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TODAY’S BLOG: Protect Yourself Against Injury

“An important aspect of automotive glass installation that is overlooked at our peril is protection. Protection is a term that can be used in two different contexts. One, the protection against bodily injury and two, protecting the vehicle from possible damage during installation. Both are important steps for the well-being of the technician and the successful and profitable conclusion of the installation.” —Bob Beranek

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“The Cog” in the Automotive Wheel

“I would like to share a Honda commercial sent to me by my friend Mark Daniels, a technical advisor for GGG-Gold Glass Group, AEGIS Tools International Inc. and other companies in the automotive glass industry. This video, which ran in Europe several years ago, is called ‘The Cog’ and it intrigued me because it contains several references to automotive glass. The video is the type of ‘Rube Goldberg’ invention which takes a simple task and creates a series of complicated steps to accomplish the action.” —Bob Beranek

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TODAY’S BLOG: Training Myths

“A comment recently made on the glassBYTEs.com™/AGRR™ magazine Forum has raised a question we should all consider. In full disclosure, the comment was made regarding Auto Glass University (AGU), a training program I own, although this post is not meant as a commercial. I am giving you my opinion on the art of automotive glass training. I hope it can be used by everyone in the industry to be more effective in their training of new technicians, no matter where or by whom the training is conducted.” —Bob Beranek

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TODAY’S BLOG: Fuel Economy and Automotive Glass

“Last weekend I read about the Obama administration’s negotiated agreements with auto companies on new fuel economy standards as dictated by the Environmental Protection Agency (EPA). In my classes I mention the fact that many of the new technological advances in automotive design and features are directly related to that agreement negotiated with the carmakers.” —Bob Beranek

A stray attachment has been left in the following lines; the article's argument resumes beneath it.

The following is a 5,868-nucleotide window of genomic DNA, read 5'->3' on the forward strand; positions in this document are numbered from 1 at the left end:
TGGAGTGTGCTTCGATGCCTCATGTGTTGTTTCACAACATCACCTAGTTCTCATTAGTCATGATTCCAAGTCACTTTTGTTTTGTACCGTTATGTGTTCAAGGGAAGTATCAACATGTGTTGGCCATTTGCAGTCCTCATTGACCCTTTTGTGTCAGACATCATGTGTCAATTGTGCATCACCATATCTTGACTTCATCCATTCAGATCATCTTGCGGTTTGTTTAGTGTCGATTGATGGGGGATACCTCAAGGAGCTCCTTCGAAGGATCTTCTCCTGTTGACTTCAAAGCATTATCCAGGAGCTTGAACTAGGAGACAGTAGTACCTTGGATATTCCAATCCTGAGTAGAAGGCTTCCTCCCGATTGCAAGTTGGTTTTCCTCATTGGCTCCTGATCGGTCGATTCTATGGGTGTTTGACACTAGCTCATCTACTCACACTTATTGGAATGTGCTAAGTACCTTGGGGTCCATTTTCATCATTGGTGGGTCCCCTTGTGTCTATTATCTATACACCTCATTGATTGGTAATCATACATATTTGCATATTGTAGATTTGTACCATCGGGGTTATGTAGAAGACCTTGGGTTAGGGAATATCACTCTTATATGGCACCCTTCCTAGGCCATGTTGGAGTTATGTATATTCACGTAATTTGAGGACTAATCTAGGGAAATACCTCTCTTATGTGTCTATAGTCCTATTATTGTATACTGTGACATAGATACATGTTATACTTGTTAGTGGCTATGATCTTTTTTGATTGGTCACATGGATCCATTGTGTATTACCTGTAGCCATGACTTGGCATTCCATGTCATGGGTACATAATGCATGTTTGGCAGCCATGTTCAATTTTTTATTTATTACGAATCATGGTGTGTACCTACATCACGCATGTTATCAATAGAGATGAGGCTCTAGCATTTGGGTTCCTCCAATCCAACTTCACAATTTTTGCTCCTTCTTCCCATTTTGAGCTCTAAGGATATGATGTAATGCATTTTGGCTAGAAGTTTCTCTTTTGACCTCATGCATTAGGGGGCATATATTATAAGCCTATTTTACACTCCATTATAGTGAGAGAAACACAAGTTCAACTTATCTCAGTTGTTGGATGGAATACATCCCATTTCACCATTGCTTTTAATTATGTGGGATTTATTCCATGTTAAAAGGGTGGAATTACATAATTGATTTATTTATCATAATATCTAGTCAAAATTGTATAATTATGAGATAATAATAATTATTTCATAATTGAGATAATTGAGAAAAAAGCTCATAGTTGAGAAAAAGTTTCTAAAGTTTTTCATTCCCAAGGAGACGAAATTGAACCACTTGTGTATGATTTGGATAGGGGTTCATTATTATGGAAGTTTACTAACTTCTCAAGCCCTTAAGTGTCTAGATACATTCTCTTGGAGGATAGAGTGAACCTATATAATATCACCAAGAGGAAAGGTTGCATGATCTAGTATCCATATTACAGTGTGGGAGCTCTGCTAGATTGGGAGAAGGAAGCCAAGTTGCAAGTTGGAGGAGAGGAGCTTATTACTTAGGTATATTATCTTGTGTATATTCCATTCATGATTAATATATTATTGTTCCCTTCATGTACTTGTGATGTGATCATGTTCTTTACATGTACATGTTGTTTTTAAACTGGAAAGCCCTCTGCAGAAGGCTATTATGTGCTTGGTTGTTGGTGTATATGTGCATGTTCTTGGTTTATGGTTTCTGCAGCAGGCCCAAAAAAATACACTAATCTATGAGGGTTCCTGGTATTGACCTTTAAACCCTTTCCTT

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TODAY’S BLOG: Automatic Braking and the Glass Industry

“I read with interest the article recently printed in Automotive News and linked on glassBYTEs.com™ “Automatic Braking Standard: ‘New Model’ or ‘Safety Sellout’?” The article outlines the debate between having regulatory mandated braking systems in new vehicles versus a voluntary buy-in by carmakers. Either way, this change is coming and the automotive glass industry needs to be prepared.” —Bob Beranek

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TODAY’S BLOG: Distribution Dilemmas

“A couple of years ago I explained the history behind the (often repeated) statement that 70 percent of the automotive glass installed in the country was done wrong. Recently, I gave a training course in Baton Rouge, La., that gave me some more insight on this problem.” —Bob Beranek

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TODAY’S BLOG: Educating the Consumer

“Last week’s blog was based on feedback about my post ‘Setting the Standard for Safe Automotive Glass Installations.’ I discussed the ease of entering the AGRR industry and the ramifications.” —Bob Beranek

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TODAY’S BLOG: Riding the (Automotive Glass) Range

“A few weeks back I wrote a post called Setting the Standard for Safe Automotive Glass Installations. I talked about Auto Glass Safety Council™ Registered Member Companies that were frustrated with the quality of automotive glass work in their market. One took it to his state government for licensing possibilities, and the other owner was frustrated when their competitor passed their AGSC audit but reverted back to bad installation habits immediately after the auditors left. This blog post had several comments and they centered on beliefs that I thought should be discussed.” —Bob Beranek